On that note, Moffat is excited about a new initiative with the Center for Security Policy to educate women voters about the government’s policies on the war on terrorism. “From Soccer Moms to Security Moms” is the working title she says. “Now is the time to reach out past Washington. It is our patriotic duty to prepare for our future.”
David Steinmann. David Steinmann is a donor himself and also helps groups he works with to raise money from other funders. In all his efforts, he has one major criterion: Know thine enemy. “We encourage donors to select grantees and look for people who are willing to say who the enemy is,” Steinmann says. “Until we are willing to say the enemy is radical Islam, then we are fighting a phenomenon. You cannot be at war with a phenomenon.”
And on this Steinmann has raised funds and encouraged other foundations to support advocacy groups such as the Center of Security Policy, which promotes international peace through American strength; and the Jewish Institute for National Security Affairs (whose advisory board Steinmann chairs), a group that brings U.S. military officers every year to Israel and Jordan to foster ties between the United States and two of its most important allies in the Middle East.
In August 2002, Steinmann helped raise money for a JINSA initiative to bring American law enforcement officials to Israel for meetings with Israeli counterterrorism officials from its internal security services and the military. “It was amazing what the Americans learned,” Steinmann says. For example, the Israelis explained that they were fighting terrorists using new kinds of explosives that U.S. bomb sniffing dogs had not been trained to detect. “We are now creating an ongoing regular conduit to bring the senior Israeli people here,” Steinmann says.
Stuart Family Foundation. For a relatively small organization, the Stuart Family Foundation has a number of ambitious goals for the projects it hopes to fund in the coming year. Its executive director, Truman Anderson, says that in the next year the foundation will focus on funding both creative thinking about responses to bioterrorism and reaching out to Islamic nations to bring them closer to democracy. “Because we are a small outfit, it makes a great deal of sense to stay focused narrowly,” he says.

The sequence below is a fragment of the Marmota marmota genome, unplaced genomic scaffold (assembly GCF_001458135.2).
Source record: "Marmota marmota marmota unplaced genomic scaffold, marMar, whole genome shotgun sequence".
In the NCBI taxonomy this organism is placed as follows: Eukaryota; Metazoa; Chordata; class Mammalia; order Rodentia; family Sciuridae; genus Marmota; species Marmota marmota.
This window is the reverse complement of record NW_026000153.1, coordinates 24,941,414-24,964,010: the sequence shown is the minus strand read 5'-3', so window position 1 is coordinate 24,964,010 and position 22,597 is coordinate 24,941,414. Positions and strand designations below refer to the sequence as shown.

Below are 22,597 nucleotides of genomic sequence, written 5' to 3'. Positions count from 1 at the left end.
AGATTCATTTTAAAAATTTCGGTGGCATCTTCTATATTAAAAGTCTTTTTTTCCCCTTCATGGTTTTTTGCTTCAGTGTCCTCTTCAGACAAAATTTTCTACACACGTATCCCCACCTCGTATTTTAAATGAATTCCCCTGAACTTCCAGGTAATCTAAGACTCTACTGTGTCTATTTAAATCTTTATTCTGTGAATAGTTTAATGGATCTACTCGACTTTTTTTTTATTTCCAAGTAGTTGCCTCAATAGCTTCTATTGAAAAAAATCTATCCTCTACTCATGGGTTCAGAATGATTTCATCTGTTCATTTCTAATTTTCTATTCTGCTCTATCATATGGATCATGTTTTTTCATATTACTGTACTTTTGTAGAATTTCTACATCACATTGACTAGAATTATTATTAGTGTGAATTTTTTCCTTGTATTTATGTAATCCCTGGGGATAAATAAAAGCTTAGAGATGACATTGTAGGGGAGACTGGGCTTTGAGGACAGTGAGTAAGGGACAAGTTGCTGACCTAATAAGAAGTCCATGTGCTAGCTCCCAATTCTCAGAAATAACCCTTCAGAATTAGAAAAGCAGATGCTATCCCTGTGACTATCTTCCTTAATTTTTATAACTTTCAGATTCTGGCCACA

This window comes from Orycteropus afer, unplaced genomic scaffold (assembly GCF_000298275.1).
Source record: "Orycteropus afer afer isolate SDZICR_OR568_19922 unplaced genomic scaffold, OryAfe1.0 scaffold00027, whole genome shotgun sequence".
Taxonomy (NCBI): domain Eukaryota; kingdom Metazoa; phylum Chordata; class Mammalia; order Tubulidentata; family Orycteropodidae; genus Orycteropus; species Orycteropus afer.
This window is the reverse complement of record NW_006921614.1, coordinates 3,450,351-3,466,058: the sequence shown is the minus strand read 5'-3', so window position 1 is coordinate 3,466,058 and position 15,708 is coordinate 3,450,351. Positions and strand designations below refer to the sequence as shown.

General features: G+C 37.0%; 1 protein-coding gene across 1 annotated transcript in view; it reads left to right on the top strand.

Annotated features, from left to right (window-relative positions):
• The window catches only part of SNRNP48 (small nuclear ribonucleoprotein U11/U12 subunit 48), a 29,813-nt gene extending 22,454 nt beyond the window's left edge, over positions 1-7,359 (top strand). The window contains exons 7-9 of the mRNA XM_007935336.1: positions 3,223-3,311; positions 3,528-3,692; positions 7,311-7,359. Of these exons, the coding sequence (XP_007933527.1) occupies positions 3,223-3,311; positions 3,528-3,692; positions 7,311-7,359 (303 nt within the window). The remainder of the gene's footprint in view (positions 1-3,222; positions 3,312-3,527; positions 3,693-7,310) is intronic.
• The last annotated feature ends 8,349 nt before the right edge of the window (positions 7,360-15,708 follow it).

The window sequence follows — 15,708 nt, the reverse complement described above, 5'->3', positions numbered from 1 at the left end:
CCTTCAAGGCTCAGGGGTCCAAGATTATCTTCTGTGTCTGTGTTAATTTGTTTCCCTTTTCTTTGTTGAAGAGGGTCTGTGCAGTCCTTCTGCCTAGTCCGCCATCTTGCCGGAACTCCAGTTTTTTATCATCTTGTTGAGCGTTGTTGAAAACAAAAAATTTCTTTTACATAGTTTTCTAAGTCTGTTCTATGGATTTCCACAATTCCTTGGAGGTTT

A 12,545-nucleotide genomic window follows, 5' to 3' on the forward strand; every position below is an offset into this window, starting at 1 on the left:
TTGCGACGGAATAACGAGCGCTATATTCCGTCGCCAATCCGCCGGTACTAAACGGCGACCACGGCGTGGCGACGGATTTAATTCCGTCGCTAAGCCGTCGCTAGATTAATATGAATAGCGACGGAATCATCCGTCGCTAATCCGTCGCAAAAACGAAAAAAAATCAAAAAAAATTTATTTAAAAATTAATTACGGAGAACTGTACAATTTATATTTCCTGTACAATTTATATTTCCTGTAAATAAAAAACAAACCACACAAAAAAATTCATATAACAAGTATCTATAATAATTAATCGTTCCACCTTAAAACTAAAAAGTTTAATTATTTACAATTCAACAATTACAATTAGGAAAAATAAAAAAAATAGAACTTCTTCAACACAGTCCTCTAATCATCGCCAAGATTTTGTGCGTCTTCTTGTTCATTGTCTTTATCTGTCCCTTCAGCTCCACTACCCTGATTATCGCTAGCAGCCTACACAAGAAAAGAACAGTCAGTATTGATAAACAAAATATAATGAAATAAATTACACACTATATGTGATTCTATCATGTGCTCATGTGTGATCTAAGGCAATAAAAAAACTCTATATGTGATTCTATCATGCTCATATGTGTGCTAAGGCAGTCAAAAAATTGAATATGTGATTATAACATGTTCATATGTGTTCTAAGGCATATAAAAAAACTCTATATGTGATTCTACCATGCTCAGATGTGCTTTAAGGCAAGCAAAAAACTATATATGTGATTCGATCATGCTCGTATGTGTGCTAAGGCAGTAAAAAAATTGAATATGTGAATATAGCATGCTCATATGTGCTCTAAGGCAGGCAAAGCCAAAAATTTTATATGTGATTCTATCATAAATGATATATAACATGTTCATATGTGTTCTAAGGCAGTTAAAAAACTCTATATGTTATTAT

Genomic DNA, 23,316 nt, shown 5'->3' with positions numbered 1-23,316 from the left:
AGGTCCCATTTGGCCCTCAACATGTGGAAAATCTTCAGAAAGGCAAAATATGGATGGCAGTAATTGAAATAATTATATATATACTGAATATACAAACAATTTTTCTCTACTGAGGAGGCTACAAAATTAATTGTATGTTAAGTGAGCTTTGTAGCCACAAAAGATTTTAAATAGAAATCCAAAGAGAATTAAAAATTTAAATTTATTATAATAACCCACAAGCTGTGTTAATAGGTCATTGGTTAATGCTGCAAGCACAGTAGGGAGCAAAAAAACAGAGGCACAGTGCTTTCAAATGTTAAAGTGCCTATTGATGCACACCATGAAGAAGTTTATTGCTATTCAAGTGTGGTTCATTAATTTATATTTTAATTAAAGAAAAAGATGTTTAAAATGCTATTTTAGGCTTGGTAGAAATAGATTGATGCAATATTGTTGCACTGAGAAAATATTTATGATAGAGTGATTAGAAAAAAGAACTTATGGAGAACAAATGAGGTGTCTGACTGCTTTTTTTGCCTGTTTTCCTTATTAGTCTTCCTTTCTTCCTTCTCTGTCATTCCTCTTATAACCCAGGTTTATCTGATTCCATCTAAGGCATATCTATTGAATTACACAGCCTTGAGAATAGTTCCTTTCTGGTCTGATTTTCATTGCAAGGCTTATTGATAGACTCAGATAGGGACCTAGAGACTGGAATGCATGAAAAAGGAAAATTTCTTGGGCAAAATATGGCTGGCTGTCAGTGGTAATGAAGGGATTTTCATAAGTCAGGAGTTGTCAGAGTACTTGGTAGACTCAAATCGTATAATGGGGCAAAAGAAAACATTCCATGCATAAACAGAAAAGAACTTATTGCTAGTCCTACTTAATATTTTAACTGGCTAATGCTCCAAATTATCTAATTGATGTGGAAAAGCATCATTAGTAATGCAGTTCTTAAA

In the last year the foundation gave a grant to the Center for Strategic and International Studies to investigate how the federal government will quarantine infected citizens in the event of a biological attack. “The main problem is that the federal government has not conducted a large-scale quarantine” test in quite some time, Anderson says. “This raises the prospect of different layers of government working at cross-purposes with one another if they have to improvise in a hurry. The global experience of SARS has served to underscore the problem.”
In a very different direction, the Stuart Family Foundation has funded a study of the effects of higher education in the West on Egyptian elites. Last year Anderson approved a grant to bring Egyptian alumni of U.S. universities together for a symposium on modernization of their country. The report from this symposium found that most Egyptians with some experience in Western higher education institutions are primarily concerned with bringing their country into a democratic future. “Philanthropists have an important role to play because we cannot expect government to come up with all the answers,” Anderson concludes.
W.H. Donner Foundation. Sometimes schoolbooks and medicine are the best defense against terrorism in the Islamic world. At least that is the conclusion W.H. Donner Foundation board member Rebecca Winsor drew after talking with long-time congressional staffer Al Santoli, who worked for Rep. Dana Rohrabacher, R-California. “Al Santoli has gone where a number of people cannot go,” she says. “He knows the Philippines quite well. He set up a project in the worst-off areas.”
Specifically, Santoli has set up a system with local Islamic leaders on the islands of Sulu and Mindanao to provide social services, such as National Geographic text books and cheap medicine, for the local population before Al-Qaeda offshoots like Abu-Sayyaf can fill the void. “At Donner we decided this was a way of holding the center for Islam from these hideous groups that have hijacked Islam in this area,” Rebecca’s father, Ambassador Curtin Winsor Jr., tells Philanthropy.
Santoli’s Philippines project had a relatively low start-up price tag, $135,000, and the Winsors recognize it is a high-risk proposition. “Many Western relief groups have gone into this area and not come out,” Ambassador Winsor notes. But nonetheless, he believes the private sector is vital in reaching out to the most desperate Islamic populations. “Marcos firebombed these islands,” he says. “We have to find opportunitiesÉwhere the government cannot go.” He adds that these types of initiatives will be the focus for future grants from the Donner Foundation. “We are hoping to take this idea into Indonesia,” he says.